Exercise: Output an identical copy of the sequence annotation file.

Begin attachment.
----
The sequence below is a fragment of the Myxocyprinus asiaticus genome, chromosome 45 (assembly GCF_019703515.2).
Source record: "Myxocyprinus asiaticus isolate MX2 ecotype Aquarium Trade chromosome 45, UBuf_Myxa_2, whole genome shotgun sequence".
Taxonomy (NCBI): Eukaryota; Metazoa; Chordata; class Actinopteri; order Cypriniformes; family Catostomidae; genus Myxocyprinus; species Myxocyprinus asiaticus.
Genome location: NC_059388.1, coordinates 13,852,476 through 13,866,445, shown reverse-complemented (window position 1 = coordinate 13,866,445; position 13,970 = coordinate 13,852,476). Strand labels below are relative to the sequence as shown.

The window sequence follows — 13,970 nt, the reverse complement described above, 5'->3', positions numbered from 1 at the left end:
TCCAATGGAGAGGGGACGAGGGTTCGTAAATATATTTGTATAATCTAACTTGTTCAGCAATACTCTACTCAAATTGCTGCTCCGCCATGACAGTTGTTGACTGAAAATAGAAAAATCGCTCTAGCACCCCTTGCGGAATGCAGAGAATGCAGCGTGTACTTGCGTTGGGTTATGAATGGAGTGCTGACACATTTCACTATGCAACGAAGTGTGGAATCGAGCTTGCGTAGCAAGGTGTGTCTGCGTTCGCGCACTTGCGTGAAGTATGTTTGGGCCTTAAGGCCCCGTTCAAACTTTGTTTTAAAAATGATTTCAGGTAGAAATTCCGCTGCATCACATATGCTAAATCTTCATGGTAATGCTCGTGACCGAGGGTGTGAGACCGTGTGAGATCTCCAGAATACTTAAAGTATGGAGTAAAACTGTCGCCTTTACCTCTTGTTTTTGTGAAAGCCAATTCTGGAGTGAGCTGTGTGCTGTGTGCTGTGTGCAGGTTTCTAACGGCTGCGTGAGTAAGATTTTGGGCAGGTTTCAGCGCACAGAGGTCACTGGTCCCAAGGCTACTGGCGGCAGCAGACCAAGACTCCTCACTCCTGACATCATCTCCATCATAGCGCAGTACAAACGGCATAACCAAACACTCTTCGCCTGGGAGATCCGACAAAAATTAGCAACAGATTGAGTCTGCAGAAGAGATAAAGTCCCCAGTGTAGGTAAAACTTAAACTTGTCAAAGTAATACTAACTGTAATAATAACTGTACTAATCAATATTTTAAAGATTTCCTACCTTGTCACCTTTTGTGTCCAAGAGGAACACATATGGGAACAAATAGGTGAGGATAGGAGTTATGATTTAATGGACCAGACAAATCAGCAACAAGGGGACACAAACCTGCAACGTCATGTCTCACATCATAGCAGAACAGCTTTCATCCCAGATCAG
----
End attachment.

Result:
The sequence below is a fragment of the Myxocyprinus asiaticus genome, chromosome 45 (assembly GCF_019703515.2).
Source record: "Myxocyprinus asiaticus isolate MX2 ecotype Aquarium Trade chromosome 45, UBuf_Myxa_2, whole genome shotgun sequence".
Taxonomy (NCBI): Eukaryota; Metazoa; Chordata; class Actinopteri; order Cypriniformes; family Catostomidae; genus Myxocyprinus; species Myxocyprinus asiaticus.
Genome location: NC_059388.1, coordinates 13,852,476 through 13,866,445, shown reverse-complemented (window position 1 = coordinate 13,866,445; position 13,970 = coordinate 13,852,476). Strand labels below are relative to the sequence as shown.

The window sequence follows — 13,970 nt, the reverse complement described above, 5'->3', positions numbered from 1 at the left end:
TCCAATGGAGAGGGGACGAGGGTTCGTAAATATATTTGTATAATCTAACTTGTTCAGCAATACTCTACTCAAATTGCTGCTCCGCCATGACAGTTGTTGACTGAAAATAGAAAAATCGCTCTAGCACCCCTTGCGGAATGCAGAGAATGCAGCGTGTACTTGCGTTGGGTTATGAATGGAGTGCTGACACATTTCACTATGCAACGAAGTGTGGAATCGAGCTTGCGTAGCAAGGTGTGTCTGCGTTCGCGCACTTGCGTGAAGTATGTTTGGGCCTTAAGGCCCCGTTCAAACTTTGTTTTAAAAATGATTTCAGGTAGAAATTCCGCTGCATCACATATGCTAAATCTTCATGGTAATGCTCGTGACCGAGGGTGTGAGACCGTGTGAGATCTCCAGAATACTTAAAGTATGGAGTAAAACTGTCGCCTTTACCTCTTGTTTTTGTGAAAGCCAATTCTGGAGTGAGCTGTGTGCTGTGTGCTGTGTGCAGGTTTCTAACGGCTGCGTGAGTAAGATTTTGGGCAGGTTTCAGCGCACAGAGGTCACTGGTCCCAAGGCTACTGGCGGCAGCAGACCAAGACTCCTCACTCCTGACATCATCTCCATCATAGCGCAGTACAAACGGCATAACCAAACACTCTTCGCCTGGGAGATCCGACAAAAATTAGCAACAGATTGAGTCTGCAGAAGAGATAAAGTCCCCAGTGTAGGTAAAACTTAAACTTGTCAAAGTAATACTAACTGTAATAATAACTGTACTAATCAATATTTTAAAGATTTCCTACCTTGTCACCTTTTGTGTCCAAGAGGAACACATATGGGAACAAATAGGTGAGGATAGGAGTTATGATTTAATGGACCAGACAAATCAGCAACAAGGGGACACAAACCTGCAACGTCATGTCTCACATCATAGCAGAACAGCTTTCATCCCAGATCAG